The Bravery

The Bravery

(Island; 2005)

By Matt Stephens | 4 May 2005

The best thing about writing for a site like CMG is the exposure I get to a lot of music I probably wouldn’t otherwise hear. Plenty of it, like Augie March or Tiger Bear Wolf, is excellent --- stuff that’s accessible and fresh, but a little too quirky for any kind of above-the-radar consumption. Conversely, just as much of it (think Wolf Eyes) is stomach-turningly awful. What I don’t get to hear very often is real mediocrity --- music that doesn’t make me want to slam my forehead against my desk in frustration and anguish, but at the same time music I’m sure I will never listen to again once I’m done writing about it.

This is why reviewing an album as plain and forgettable as the self-titled debut of New York’s The Bravery is so maddening: there’s almost nothing to say about this record at all. It’s not music you can really take a side on. It begs to be thrown on as background noise at a suburban high school party, not scrutinized on headphones by someone who actually has to rate and analyze it.

In the hierarchy of the 21st century post-punk revival, The Bravery sit just shy of the bottom, somewhere amongst The Killers, Radio 4 and the most recent Kelly Clarkson single. It’s worth mentioning The Killers here, as The Bravery most closely resemble a hookless facsimile of that Las Vegas band’s sterile Duran Duran-copping confection. But where The Killers are at least capable of crafting memorable choruses (infuriatingly memorable choruses, in fact), one could listen to The Bravery ten times in a single afternoon and still not be able to hum more than a song or two.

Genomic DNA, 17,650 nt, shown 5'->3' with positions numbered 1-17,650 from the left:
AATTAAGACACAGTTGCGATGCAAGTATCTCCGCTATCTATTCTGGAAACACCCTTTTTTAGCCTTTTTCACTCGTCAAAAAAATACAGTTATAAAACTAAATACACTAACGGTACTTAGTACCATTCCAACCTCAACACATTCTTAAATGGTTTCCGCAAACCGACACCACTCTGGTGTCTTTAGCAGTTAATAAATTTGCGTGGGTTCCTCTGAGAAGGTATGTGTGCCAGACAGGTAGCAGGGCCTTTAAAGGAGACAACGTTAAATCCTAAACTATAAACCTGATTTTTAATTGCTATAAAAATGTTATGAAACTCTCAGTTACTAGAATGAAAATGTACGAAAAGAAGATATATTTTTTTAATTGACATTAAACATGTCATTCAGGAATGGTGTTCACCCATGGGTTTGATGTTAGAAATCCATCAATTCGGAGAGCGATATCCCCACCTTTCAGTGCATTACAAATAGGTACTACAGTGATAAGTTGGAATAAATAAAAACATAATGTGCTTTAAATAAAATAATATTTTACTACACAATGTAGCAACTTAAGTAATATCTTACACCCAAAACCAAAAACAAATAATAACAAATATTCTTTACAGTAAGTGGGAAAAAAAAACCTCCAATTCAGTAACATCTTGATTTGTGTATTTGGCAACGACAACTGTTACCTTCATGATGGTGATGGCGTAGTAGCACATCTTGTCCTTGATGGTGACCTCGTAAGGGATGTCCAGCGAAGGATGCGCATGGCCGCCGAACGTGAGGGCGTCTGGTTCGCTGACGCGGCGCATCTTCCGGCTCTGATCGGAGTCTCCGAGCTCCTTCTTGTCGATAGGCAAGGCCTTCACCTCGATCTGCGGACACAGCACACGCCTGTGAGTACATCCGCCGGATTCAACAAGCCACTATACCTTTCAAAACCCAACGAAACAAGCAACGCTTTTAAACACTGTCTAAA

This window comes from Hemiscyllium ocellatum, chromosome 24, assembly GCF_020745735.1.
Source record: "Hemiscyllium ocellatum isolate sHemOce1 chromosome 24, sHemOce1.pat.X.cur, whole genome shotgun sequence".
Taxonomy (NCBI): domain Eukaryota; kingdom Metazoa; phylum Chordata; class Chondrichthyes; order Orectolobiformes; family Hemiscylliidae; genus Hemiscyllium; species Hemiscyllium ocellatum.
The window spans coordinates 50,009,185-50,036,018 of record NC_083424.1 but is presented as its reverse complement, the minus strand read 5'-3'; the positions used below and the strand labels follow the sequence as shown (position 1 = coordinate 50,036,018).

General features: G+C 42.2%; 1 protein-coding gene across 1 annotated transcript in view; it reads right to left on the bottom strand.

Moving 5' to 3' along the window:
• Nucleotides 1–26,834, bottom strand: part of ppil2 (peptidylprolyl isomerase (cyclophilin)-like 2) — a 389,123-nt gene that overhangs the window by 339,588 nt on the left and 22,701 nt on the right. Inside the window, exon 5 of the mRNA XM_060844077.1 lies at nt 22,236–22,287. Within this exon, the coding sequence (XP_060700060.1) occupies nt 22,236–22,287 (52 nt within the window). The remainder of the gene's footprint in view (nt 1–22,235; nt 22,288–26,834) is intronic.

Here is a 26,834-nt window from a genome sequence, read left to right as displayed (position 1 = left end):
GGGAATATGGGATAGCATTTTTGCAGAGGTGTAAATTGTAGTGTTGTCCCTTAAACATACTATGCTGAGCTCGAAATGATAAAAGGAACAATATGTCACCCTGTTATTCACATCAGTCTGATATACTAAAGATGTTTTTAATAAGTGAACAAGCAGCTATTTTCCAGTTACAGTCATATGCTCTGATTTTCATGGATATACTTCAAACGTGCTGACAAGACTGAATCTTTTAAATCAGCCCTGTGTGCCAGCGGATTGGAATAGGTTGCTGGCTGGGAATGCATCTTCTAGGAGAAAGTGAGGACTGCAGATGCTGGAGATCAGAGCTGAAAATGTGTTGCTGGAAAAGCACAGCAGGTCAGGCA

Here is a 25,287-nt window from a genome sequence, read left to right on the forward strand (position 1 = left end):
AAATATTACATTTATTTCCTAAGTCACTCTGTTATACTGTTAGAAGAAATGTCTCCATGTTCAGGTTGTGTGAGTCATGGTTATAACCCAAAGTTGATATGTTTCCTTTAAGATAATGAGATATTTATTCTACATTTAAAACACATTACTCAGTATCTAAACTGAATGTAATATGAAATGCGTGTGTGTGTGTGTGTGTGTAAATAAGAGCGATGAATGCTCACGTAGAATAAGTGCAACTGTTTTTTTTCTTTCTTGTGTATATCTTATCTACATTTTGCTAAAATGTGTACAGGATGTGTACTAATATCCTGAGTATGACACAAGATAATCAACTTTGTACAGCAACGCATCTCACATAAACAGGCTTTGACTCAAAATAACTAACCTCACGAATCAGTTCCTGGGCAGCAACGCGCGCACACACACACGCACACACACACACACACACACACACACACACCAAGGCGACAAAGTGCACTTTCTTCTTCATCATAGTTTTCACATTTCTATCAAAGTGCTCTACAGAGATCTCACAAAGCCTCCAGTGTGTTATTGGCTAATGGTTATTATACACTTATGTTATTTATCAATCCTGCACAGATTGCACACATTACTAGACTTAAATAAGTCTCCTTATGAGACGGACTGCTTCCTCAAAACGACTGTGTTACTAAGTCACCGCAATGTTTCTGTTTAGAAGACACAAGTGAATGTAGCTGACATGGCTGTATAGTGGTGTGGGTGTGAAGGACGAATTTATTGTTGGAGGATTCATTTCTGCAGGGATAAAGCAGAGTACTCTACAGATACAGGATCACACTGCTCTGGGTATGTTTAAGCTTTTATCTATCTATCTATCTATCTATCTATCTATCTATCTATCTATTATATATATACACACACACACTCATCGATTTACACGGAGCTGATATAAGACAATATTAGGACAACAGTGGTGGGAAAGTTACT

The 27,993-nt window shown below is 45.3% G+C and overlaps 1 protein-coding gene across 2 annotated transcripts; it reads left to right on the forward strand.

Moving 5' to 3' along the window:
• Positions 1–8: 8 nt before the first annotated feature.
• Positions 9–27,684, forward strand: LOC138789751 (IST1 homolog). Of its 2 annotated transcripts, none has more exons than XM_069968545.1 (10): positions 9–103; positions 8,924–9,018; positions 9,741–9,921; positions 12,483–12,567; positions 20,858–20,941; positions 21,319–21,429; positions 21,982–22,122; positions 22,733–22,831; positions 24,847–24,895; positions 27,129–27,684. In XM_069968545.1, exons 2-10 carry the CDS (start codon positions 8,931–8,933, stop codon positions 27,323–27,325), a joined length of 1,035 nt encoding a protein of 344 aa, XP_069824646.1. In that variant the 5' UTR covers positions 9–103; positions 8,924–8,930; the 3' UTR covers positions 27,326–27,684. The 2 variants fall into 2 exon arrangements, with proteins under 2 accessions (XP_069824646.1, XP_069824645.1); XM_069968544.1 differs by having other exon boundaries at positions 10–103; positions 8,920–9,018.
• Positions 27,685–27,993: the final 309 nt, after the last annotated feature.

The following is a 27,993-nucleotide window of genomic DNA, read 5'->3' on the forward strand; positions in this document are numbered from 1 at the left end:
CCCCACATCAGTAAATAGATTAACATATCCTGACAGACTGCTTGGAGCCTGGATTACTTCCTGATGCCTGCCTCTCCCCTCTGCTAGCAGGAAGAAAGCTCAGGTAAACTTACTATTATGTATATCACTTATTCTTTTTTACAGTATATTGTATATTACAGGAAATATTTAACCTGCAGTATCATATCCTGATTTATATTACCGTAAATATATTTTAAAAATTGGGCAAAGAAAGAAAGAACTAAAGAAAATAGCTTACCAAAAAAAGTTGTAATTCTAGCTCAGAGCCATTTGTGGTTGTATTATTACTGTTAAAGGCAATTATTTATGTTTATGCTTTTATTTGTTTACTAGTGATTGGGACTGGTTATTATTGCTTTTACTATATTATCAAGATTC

Inevitably, one of those songs would be opener “An Honest Mistake,” which sounds halfway between every New Order song ever written and The Bloodhound Gang’s “The Bad Touch,” with singer Sam Endicott droning on like Julian Casablancas’ less cool but equally detached twin brother. The song features a better-than-average chorus, and would probably do well at a club or a house party, but it’s the kind of tune that’s just waiting to get lost in the shuffle of a modern rock radio playlist. Basically, it’s hard to imagine anyone actually liking it.

There’s not much worth mentioning about the 10 subsequent songs; “Give In” features some reasonably good harmonies, and “Tyrant's" lyrics seem loosely politically, which I suppose is interesting given this subgenre’s usual obsessions with decadence and sex. Mostly, though, The Bravery’s 37 minutes come and go without making much of a fuss. It’s music so frothy and unsubstantial that you could practically meditate to it: listen to it often enough, and it just kind of floats away, even if you’re blasting it at full volume. It’s the kind of record that’s just waiting for you to forget it. And I, for one, will do just that.